Contract hog production involves an agreement between two or more parties. The agreement divides responsibilities for supplying resources such as capital, labor and management. While contracting is not a new concept to U.S. agriculture, hog contracting represents a growing segment of the national hog production industry. The farm crisis of the 1980's created an environment advantageous to expansion of contract production. For individuals faced with poor livestock returns, debt problems and equity erosion, contracting provided a method to overcome the financial difficulties and remain in operation (Christian et al.). This paper will focus on the motivations for growers to participate in contract hog produdion. Also examined will be independent producers' reasons for not contracting, the satisfaction of growers with contracting, and the future output plans of contract production participants. Iowa results will be compared to other regions of the United States whenever possible. Information for the report was obtained from a nation.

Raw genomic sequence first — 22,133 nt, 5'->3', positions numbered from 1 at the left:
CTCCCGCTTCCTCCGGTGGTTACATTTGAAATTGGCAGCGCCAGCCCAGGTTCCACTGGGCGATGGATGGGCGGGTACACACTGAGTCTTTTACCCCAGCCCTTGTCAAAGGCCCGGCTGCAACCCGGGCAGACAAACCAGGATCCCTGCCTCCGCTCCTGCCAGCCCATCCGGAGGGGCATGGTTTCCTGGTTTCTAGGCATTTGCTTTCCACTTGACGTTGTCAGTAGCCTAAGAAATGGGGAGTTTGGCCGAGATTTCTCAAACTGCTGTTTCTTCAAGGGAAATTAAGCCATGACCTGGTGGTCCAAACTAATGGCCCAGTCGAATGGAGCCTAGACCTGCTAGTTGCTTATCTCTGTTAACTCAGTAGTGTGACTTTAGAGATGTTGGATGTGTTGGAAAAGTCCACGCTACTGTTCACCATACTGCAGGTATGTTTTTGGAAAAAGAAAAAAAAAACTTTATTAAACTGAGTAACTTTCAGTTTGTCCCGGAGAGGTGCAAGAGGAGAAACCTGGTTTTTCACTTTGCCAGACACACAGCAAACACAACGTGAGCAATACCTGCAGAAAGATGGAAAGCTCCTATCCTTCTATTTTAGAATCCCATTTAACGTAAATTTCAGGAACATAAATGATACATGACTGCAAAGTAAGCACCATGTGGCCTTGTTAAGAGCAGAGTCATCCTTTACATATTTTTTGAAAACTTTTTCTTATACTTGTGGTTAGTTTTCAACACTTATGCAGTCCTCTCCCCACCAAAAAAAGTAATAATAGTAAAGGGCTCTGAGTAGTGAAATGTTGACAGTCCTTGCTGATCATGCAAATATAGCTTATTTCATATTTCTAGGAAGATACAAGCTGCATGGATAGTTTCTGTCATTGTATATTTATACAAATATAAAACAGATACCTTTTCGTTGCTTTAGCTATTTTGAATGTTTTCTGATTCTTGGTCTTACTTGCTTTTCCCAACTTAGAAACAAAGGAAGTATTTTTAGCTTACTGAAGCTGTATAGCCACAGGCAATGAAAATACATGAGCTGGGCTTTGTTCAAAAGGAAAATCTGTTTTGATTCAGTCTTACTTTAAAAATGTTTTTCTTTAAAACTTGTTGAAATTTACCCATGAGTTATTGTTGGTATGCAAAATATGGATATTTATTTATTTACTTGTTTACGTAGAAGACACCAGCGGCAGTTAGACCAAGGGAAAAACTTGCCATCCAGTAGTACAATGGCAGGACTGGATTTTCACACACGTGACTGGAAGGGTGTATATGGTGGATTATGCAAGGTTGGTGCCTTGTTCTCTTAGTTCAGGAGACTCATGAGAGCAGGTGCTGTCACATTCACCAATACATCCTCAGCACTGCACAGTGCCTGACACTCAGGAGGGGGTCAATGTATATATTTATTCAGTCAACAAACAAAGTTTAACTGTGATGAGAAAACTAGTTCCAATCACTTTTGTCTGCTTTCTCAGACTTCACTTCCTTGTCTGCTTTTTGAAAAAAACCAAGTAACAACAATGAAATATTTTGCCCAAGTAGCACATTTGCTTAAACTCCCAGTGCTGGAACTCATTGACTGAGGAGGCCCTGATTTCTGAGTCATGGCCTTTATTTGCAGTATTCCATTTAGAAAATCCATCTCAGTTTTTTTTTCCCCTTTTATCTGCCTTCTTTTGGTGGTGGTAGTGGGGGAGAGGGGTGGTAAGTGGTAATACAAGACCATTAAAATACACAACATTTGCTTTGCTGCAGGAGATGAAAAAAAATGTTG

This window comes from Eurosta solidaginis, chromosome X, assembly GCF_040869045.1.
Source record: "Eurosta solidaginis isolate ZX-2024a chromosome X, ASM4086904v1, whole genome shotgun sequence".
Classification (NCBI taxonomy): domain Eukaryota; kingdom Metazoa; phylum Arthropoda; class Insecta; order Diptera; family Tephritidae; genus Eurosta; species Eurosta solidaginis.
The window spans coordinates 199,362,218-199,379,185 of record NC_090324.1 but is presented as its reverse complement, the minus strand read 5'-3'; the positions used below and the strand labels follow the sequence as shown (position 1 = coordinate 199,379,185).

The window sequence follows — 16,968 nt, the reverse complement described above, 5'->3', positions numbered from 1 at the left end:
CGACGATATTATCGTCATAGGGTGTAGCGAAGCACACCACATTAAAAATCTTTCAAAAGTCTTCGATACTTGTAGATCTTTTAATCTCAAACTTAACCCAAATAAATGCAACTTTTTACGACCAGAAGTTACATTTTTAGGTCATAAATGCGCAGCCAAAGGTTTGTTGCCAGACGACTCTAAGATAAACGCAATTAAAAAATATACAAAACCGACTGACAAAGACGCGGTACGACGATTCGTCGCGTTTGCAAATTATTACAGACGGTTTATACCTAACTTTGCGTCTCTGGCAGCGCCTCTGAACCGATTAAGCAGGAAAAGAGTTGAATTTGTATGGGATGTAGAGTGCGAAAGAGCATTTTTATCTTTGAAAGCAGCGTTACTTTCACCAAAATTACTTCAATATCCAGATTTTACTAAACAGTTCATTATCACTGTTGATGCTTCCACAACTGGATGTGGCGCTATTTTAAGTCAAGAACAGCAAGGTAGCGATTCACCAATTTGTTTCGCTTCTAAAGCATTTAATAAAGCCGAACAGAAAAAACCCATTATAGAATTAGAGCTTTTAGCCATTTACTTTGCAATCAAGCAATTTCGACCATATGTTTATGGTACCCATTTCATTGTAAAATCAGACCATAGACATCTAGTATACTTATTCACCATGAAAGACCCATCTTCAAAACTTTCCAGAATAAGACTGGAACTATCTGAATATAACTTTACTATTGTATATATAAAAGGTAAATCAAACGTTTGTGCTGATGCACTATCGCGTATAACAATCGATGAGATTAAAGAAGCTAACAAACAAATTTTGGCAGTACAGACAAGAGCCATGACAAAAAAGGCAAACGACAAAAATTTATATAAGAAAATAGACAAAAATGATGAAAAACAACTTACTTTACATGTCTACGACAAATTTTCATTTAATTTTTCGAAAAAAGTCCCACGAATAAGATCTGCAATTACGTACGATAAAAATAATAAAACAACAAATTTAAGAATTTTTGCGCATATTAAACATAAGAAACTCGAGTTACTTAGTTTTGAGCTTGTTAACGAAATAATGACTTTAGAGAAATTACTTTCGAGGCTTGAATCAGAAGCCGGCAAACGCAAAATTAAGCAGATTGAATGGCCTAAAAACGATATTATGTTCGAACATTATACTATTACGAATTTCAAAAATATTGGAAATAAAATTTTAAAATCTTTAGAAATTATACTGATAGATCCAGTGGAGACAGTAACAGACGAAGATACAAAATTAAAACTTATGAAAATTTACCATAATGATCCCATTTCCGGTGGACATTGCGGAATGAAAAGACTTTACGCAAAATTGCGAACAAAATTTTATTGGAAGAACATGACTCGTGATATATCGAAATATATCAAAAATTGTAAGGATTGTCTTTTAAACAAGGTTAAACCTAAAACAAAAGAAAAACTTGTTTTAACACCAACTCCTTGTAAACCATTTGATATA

Rummens, Michele; Kliebenstein, James; and Rhodes, V. James, "Motivations, Attitudes, Satisfaction, and Future Plans of Iowa Contract Hog Producers" (1991). Economic Staff Paper Series. 219.